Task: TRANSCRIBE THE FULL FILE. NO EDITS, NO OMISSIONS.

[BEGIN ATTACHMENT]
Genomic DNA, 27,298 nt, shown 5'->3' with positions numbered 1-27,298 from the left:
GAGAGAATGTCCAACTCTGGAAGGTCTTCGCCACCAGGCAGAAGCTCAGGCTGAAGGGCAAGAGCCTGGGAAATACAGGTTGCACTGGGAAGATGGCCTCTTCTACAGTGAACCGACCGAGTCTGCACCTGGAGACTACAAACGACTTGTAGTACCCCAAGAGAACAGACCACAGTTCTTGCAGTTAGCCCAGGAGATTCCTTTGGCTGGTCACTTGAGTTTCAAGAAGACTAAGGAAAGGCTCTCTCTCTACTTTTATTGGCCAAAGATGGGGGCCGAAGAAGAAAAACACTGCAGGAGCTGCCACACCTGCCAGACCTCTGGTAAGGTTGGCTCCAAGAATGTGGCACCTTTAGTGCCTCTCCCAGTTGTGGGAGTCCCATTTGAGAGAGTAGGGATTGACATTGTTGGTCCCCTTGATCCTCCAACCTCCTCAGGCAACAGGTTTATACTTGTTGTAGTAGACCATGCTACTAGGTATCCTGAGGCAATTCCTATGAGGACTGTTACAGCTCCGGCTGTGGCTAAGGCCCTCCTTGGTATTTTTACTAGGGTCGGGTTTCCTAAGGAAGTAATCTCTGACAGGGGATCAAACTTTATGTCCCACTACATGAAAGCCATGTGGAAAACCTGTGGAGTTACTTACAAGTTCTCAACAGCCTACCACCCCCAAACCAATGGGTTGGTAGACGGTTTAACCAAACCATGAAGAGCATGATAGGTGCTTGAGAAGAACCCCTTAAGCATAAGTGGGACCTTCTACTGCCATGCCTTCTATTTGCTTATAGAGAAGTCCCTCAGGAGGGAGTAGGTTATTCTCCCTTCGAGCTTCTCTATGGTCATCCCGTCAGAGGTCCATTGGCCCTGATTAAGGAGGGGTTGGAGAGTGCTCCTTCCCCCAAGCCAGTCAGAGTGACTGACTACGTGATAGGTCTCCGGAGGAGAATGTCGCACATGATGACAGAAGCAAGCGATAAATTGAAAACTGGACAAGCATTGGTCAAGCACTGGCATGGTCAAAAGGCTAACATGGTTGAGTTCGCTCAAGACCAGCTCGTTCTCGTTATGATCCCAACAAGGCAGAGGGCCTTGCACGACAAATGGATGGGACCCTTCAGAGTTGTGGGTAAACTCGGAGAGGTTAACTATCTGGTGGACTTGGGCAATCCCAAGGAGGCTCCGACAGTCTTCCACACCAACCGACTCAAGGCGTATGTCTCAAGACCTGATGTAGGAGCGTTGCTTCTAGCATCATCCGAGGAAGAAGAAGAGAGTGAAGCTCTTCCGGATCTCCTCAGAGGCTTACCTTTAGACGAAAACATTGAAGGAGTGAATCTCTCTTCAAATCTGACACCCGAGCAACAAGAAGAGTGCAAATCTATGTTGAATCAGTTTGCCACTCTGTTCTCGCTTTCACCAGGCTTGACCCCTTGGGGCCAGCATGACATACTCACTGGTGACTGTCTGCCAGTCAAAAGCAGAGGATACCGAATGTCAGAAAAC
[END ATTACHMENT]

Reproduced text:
Genomic DNA, 27,298 nt, shown 5'->3' with positions numbered 1-27,298 from the left:
GAGAGAATGTCCAACTCTGGAAGGTCTTCGCCACCAGGCAGAAGCTCAGGCTGAAGGGCAAGAGCCTGGGAAATACAGGTTGCACTGGGAAGATGGCCTCTTCTACAGTGAACCGACCGAGTCTGCACCTGGAGACTACAAACGACTTGTAGTACCCCAAGAGAACAGACCACAGTTCTTGCAGTTAGCCCAGGAGATTCCTTTGGCTGGTCACTTGAGTTTCAAGAAGACTAAGGAAAGGCTCTCTCTCTACTTTTATTGGCCAAAGATGGGGGCCGAAGAAGAAAAACACTGCAGGAGCTGCCACACCTGCCAGACCTCTGGTAAGGTTGGCTCCAAGAATGTGGCACCTTTAGTGCCTCTCCCAGTTGTGGGAGTCCCATTTGAGAGAGTAGGGATTGACATTGTTGGTCCCCTTGATCCTCCAACCTCCTCAGGCAACAGGTTTATACTTGTTGTAGTAGACCATGCTACTAGGTATCCTGAGGCAATTCCTATGAGGACTGTTACAGCTCCGGCTGTGGCTAAGGCCCTCCTTGGTATTTTTACTAGGGTCGGGTTTCCTAAGGAAGTAATCTCTGACAGGGGATCAAACTTTATGTCCCACTACATGAAAGCCATGTGGAAAACCTGTGGAGTTACTTACAAGTTCTCAACAGCCTACCACCCCCAAACCAATGGGTTGGTAGACGGTTTAACCAAACCATGAAGAGCATGATAGGTGCTTGAGAAGAACCCCTTAAGCATAAGTGGGACCTTCTACTGCCATGCCTTCTATTTGCTTATAGAGAAGTCCCTCAGGAGGGAGTAGGTTATTCTCCCTTCGAGCTTCTCTATGGTCATCCCGTCAGAGGTCCATTGGCCCTGATTAAGGAGGGGTTGGAGAGTGCTCCTTCCCCCAAGCCAGTCAGAGTGACTGACTACGTGATAGGTCTCCGGAGGAGAATGTCGCACATGATGACAGAAGCAAGCGATAAATTGAAAACTGGACAAGCATTGGTCAAGCACTGGCATGGTCAAAAGGCTAACATGGTTGAGTTCGCTCAAGACCAGCTCGTTCTCGTTATGATCCCAACAAGGCAGAGGGCCTTGCACGACAAATGGATGGGACCCTTCAGAGTTGTGGGTAAACTCGGAGAGGTTAACTATCTGGTGGACTTGGGCAATCCCAAGGAGGCTCCGACAGTCTTCCACACCAACCGACTCAAGGCGTATGTCTCAAGACCTGATGTAGGAGCGTTGCTTCTAGCATCATCCGAGGAAGAAGAAGAGAGTGAAGCTCTTCCGGATCTCCTCAGAGGCTTACCTTTAGACGAAAACATTGAAGGAGTGAATCTCTCTTCAAATCTGACACCCGAGCAACAAGAAGAGTGCAAATCTATGTTGAATCAGTTTGCCACTCTGTTCTCGCTTTCACCAGGCTTGACCCCTTGGGGCCAGCATGACATACTCACTGGTGACTGTCTGCCAGTCAAAAGCAGAGGATACCGAATGTCAGAAAAC